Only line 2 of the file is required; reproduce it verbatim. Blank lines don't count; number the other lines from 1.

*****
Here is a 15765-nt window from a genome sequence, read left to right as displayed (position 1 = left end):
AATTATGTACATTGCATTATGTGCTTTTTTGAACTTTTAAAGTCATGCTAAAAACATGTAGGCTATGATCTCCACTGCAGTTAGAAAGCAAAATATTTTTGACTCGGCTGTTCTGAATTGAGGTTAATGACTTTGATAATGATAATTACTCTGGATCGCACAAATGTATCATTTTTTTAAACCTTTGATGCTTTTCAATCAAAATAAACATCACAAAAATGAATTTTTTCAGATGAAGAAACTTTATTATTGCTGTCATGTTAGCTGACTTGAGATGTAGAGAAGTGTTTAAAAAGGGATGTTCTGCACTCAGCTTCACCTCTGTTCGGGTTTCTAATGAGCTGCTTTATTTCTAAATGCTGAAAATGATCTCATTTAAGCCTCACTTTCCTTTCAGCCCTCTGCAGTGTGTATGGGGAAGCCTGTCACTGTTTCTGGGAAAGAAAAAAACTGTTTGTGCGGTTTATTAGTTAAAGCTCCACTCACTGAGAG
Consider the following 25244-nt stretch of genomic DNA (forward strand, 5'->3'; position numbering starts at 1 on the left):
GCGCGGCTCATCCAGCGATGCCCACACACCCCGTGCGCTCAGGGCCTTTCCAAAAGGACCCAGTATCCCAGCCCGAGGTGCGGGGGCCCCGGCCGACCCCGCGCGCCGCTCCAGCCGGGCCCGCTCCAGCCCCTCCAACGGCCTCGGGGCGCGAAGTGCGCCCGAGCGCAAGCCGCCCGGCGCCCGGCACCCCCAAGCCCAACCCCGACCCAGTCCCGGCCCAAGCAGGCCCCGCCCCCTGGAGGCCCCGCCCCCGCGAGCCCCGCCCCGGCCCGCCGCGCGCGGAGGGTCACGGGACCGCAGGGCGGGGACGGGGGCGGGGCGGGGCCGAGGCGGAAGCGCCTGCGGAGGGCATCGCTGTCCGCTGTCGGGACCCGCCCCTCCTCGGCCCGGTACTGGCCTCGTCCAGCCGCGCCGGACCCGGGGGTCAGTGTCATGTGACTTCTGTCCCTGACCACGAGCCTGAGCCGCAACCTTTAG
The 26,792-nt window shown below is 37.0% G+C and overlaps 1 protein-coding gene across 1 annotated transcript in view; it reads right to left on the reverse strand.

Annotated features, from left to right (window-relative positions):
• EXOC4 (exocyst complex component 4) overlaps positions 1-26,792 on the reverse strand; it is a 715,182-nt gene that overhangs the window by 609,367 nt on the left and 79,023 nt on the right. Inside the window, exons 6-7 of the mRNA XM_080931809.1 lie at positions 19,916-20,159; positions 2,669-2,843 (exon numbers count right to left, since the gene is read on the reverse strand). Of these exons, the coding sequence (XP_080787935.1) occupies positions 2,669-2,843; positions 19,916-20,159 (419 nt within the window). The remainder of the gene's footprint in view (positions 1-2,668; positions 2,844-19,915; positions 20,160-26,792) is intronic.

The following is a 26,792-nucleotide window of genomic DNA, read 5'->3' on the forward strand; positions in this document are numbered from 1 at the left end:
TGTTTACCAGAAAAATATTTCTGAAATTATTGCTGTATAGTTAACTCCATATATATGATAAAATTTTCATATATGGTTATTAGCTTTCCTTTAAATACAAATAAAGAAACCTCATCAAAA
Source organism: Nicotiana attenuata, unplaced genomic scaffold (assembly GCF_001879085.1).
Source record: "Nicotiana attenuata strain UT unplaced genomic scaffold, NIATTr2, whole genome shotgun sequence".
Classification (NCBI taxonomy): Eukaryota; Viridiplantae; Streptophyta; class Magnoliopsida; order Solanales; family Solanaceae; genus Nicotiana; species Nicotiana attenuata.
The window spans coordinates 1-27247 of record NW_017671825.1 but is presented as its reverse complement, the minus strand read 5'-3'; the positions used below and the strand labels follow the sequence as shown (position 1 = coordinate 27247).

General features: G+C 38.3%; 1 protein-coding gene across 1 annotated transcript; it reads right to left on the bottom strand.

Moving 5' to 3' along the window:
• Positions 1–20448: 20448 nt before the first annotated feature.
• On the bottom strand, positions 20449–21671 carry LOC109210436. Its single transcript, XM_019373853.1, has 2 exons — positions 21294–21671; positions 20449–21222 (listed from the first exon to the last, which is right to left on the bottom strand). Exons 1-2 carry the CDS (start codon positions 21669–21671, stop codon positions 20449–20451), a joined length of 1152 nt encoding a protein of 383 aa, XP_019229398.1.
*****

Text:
AATTATGTACATTGCATTATGTGCTTTTTTGAACTTTTAAAGTCATGCTAAAAACATGTAGGCTATGATCTCCACTGCAGTTAGAAAGCAAAATATTTTTGACTCGGCTGTTCTGAATTGAGGTTAATGACTTTGATAATGATAATTACTCTGGATCGCACAAATGTATCATTTTTTTAAACCTTTGATGCTTTTCAATCAAAATAAACATCACAAAAATGAATTTTTTCAGATGAAGAAACTTTATTATTGCTGTCATGTTAGCTGACTTGAGATGTAGAGAAGTGTTTAAAAAGGGATGTTCTGCACTCAGCTTCACCTCTGTTCGGGTTTCTAATGAGCTGCTTTATTTCTAAATGCTGAAAATGATCTCATTTAAGCCTCACTTTCCTTTCAGCCCTCTGCAGTGTGTATGGGGAAGCCTGTCACTGTTTCTGGGAAAGAAAAAAACTGTTTGTGCGGTTTATTAGTTAAAGCTCCACTCACTGAGAG